Don’t Ignore Recovery in Your Training Regime

After You Run, Recover with Self Care

By Dr. Sabrina Landers, DPM 
This article originally appeared in the BAPA Villager.

BAPA’s 45th Ridge Run is Mon., May 29. Here are a few tips for recovery following the race. 

Cool Down!  

Lactic acid builds up in muscle tissue during intervals of intense activity. After a period of rest, you may experience pain and cramping in your legs and feet. To avoid this issue, take 5 to 10 minutes to stretch and continue low impact movements to allow the lactic acid to dissipate in your muscles immediately following the race. 

Heat Up! 

A hot shower or some time in a sauna following the race can help with muscle recovery. Muscles relax during the heating process. As blood vessels dilate, the increased blood flow to the area will speed up healing times. Contrast hot and cold baths can increase blood flow while limiting post-race inflammation.   

Recovery Shoes 

Once your hard work has paid off and you have registered your best race record, it is time to put those running shoes away! Recovery shoes such as Hoka and Oofos are a great way to allow your feet to rest. Recovery shoes are designed to allow post-race swelling and offer a break from the confines of your running shoes. 

Recovery Clothes 

Post race compression clothing can help mitigate swelling. Compression socks and pants will promote proper blood flow that helps heal the wear and tear on the muscles in your legs and feet. Socks should be knee high if worn without other compression garments to prevent swelling at the ankle.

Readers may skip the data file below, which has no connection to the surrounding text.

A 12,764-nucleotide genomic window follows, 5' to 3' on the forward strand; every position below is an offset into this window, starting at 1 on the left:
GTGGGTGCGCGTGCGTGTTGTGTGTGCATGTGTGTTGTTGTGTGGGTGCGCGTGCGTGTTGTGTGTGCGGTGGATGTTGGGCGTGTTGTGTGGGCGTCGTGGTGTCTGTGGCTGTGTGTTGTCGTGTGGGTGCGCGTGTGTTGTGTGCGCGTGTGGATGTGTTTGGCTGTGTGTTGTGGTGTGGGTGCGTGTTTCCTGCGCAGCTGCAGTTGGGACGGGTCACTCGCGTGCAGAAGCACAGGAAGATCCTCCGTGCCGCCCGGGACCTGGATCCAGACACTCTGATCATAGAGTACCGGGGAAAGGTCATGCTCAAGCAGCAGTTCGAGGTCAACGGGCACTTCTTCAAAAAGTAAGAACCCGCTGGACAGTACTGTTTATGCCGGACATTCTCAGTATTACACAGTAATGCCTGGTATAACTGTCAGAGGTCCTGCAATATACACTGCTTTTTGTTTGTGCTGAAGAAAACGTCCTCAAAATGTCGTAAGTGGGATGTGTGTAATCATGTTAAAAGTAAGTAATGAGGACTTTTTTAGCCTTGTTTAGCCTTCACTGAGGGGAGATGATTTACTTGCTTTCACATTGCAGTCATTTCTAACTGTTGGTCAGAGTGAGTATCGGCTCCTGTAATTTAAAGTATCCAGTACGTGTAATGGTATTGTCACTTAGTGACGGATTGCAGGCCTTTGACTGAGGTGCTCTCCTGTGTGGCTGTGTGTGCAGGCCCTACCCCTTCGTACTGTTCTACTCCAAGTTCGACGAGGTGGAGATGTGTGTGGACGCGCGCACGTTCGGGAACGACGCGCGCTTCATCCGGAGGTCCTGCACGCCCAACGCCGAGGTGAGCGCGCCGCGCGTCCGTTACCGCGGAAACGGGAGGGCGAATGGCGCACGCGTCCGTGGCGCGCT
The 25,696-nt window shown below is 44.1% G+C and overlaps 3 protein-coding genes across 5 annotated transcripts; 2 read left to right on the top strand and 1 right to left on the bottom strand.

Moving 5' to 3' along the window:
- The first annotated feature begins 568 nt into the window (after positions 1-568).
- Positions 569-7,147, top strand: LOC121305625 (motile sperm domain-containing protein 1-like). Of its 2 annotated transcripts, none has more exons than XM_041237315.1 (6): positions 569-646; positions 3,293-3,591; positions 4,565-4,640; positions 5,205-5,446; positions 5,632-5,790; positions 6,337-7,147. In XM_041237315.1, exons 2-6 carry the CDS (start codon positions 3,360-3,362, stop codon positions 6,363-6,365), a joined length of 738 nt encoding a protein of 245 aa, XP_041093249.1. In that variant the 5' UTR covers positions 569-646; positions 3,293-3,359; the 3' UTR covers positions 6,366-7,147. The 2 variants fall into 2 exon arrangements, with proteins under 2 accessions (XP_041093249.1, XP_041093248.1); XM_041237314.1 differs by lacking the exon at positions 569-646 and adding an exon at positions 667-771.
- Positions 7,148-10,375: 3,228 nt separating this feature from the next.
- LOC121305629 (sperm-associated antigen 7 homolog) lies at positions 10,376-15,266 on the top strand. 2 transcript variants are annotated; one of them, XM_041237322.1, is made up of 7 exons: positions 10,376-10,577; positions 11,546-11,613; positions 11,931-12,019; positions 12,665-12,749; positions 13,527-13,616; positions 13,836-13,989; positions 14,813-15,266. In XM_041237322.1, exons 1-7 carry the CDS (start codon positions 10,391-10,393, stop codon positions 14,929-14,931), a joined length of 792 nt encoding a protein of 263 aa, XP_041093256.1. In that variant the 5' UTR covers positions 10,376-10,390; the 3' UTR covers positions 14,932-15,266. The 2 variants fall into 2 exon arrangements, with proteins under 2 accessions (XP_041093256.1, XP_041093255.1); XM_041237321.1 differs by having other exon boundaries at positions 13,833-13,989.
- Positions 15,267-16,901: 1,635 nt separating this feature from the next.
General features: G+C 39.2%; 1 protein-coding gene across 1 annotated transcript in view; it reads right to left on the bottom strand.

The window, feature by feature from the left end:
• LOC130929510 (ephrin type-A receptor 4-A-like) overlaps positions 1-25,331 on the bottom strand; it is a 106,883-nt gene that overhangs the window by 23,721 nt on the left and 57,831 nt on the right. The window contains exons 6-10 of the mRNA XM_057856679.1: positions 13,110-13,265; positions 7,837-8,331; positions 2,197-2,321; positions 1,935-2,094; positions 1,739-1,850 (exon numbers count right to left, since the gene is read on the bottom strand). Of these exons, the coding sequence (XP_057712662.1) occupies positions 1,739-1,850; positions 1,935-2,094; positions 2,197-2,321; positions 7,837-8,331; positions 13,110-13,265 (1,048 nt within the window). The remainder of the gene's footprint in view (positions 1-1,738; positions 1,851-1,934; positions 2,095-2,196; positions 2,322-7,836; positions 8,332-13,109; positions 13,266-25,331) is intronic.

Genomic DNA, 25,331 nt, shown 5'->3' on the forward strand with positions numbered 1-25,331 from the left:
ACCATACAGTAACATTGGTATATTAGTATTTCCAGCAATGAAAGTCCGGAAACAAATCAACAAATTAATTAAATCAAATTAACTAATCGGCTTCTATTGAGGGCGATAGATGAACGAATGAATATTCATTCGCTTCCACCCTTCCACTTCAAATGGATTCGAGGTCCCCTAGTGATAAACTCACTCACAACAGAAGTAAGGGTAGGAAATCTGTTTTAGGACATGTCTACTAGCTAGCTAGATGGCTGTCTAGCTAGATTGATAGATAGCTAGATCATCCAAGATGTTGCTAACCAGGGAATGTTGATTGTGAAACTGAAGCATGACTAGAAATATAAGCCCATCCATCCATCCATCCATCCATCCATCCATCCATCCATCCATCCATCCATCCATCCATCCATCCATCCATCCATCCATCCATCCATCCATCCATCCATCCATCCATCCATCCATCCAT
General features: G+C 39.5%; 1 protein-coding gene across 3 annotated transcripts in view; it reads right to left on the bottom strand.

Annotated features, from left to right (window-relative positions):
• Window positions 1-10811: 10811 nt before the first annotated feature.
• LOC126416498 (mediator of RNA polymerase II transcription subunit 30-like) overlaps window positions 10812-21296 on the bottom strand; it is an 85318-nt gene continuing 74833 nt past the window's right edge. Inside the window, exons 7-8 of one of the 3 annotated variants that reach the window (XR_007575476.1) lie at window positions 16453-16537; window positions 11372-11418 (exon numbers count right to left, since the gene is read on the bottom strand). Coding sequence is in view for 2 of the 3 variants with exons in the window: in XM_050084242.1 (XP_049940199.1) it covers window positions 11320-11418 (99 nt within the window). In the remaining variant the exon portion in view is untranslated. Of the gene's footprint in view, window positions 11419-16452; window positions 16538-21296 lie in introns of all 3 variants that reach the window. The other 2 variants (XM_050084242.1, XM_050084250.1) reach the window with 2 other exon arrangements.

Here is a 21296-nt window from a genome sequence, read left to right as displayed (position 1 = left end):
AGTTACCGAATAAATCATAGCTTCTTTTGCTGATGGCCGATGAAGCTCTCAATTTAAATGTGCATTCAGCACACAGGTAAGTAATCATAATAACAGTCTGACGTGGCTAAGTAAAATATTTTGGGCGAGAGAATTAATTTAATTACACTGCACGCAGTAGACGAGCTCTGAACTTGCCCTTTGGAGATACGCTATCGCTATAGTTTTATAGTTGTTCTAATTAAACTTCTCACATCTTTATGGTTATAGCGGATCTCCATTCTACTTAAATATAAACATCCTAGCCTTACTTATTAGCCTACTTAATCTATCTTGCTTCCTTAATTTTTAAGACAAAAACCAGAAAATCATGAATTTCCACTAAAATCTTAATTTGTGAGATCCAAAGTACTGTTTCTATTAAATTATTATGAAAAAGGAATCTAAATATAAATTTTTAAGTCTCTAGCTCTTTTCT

You Are What You Eat . . .   

Immediately following the race, you should find a light snack of well-balanced fruits. Your body is in an acidic state and most fruits are alkalizing which will further aid in the cool down period. After a few hours, you should pack your diet with vegetables along with some lean meat and a few carbs. This will help rebuild muscle and get you ready to move the following day. 

Sleep! 

You spent countless hours preparing for this day. It is time for the ultimate key recovery point: a great night’s sleep. Before bed, you should engage in a relaxing full body stretch. Start with your neck and gently stretch and relax the muscles all the way down to your feet. This will release any residual lactic acid that may have accumulated during the race and allow for a fresh, pain free start to the next day. 

You have the tools for success! Good luck! We look forward to seeing you at Ridge Park for the race on May 29.  

Sabrina Landers, DPM, is a board certified Podiatrist at Keir Foot and Ankle Specialists, 11628 S. Western, 773-941-4040. This article is part of a series on training for a 5K or 10K.